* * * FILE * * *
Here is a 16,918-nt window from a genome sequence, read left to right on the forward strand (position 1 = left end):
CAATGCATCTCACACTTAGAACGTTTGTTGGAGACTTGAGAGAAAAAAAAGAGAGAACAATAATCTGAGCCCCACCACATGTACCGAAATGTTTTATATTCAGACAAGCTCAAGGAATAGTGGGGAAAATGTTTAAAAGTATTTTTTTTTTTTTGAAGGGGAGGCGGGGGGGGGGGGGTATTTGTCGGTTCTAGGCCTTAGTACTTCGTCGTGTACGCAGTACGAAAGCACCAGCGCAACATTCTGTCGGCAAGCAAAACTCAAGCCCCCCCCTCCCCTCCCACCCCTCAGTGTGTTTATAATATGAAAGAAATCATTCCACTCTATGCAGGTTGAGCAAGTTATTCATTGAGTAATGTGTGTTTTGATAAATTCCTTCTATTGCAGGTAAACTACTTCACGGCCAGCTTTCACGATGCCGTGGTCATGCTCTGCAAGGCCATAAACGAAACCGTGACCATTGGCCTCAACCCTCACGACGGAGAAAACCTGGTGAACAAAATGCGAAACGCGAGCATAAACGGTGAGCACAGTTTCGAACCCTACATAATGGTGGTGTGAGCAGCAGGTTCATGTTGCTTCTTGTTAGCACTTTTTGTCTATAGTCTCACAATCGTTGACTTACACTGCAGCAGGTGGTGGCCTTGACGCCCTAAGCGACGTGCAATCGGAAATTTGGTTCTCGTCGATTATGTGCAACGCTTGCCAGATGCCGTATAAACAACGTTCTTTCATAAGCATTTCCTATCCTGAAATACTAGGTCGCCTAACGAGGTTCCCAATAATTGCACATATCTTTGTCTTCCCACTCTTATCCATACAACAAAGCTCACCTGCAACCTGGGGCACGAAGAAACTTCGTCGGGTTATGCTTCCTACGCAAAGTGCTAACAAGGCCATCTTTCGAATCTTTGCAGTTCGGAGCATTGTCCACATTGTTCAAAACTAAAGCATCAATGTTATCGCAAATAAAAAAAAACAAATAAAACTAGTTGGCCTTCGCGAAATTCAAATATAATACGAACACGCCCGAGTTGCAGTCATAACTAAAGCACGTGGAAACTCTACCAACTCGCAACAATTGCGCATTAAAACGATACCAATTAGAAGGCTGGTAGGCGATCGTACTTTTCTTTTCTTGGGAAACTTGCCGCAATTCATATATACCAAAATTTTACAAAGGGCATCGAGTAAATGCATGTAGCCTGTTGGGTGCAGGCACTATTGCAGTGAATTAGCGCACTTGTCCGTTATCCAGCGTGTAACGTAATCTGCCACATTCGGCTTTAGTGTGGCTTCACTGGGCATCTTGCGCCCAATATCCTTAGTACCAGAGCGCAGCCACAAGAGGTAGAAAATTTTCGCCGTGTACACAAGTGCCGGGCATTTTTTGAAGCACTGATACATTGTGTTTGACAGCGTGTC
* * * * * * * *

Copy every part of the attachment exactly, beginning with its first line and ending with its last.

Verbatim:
Here is a 16,918-nt window from a genome sequence, read left to right on the forward strand (position 1 = left end):
CAATGCATCTCACACTTAGAACGTTTGTTGGAGACTTGAGAGAAAAAAAAGAGAGAACAATAATCTGAGCCCCACCACATGTACCGAAATGTTTTATATTCAGACAAGCTCAAGGAATAGTGGGGAAAATGTTTAAAAGTATTTTTTTTTTTTTGAAGGGGAGGCGGGGGGGGGGGGGTATTTGTCGGTTCTAGGCCTTAGTACTTCGTCGTGTACGCAGTACGAAAGCACCAGCGCAACATTCTGTCGGCAAGCAAAACTCAAGCCCCCCCCTCCCCTCCCACCCCTCAGTGTGTTTATAATATGAAAGAAATCATTCCACTCTATGCAGGTTGAGCAAGTTATTCATTGAGTAATGTGTGTTTTGATAAATTCCTTCTATTGCAGGTAAACTACTTCACGGCCAGCTTTCACGATGCCGTGGTCATGCTCTGCAAGGCCATAAACGAAACCGTGACCATTGGCCTCAACCCTCACGACGGAGAAAACCTGGTGAACAAAATGCGAAACGCGAGCATAAACGGTGAGCACAGTTTCGAACCCTACATAATGGTGGTGTGAGCAGCAGGTTCATGTTGCTTCTTGTTAGCACTTTTTGTCTATAGTCTCACAATCGTTGACTTACACTGCAGCAGGTGGTGGCCTTGACGCCCTAAGCGACGTGCAATCGGAAATTTGGTTCTCGTCGATTATGTGCAACGCTTGCCAGATGCCGTATAAACAACGTTCTTTCATAAGCATTTCCTATCCTGAAATACTAGGTCGCCTAACGAGGTTCCCAATAATTGCACATATCTTTGTCTTCCCACTCTTATCCATACAACAAAGCTCACCTGCAACCTGGGGCACGAAGAAACTTCGTCGGGTTATGCTTCCTACGCAAAGTGCTAACAAGGCCATCTTTCGAATCTTTGCAGTTCGGAGCATTGTCCACATTGTTCAAAACTAAAGCATCAATGTTATCGCAAATAAAAAAAAACAAATAAAACTAGTTGGCCTTCGCGAAATTCAAATATAATACGAACACGCCCGAGTTGCAGTCATAACTAAAGCACGTGGAAACTCTACCAACTCGCAACAATTGCGCATTAAAACGATACCAATTAGAAGGCTGGTAGGCGATCGTACTTTTCTTTTCTTGGGAAACTTGCCGCAATTCATATATACCAAAATTTTACAAAGGGCATCGAGTAAATGCATGTAGCCTGTTGGGTGCAGGCACTATTGCAGTGAATTAGCGCACTTGTCCGTTATCCAGCGTGTAACGTAATCTGCCACATTCGGCTTTAGTGTGGCTTCACTGGGCATCTTGCGCCCAATATCCTTAGTACCAGAGCGCAGCCACAAGAGGTAGAAAATTTTCGCCGTGTACACAAGTGCCGGGCATTTTTTGAAGCACTGATACATTGTGTTTGACAGCGTGTC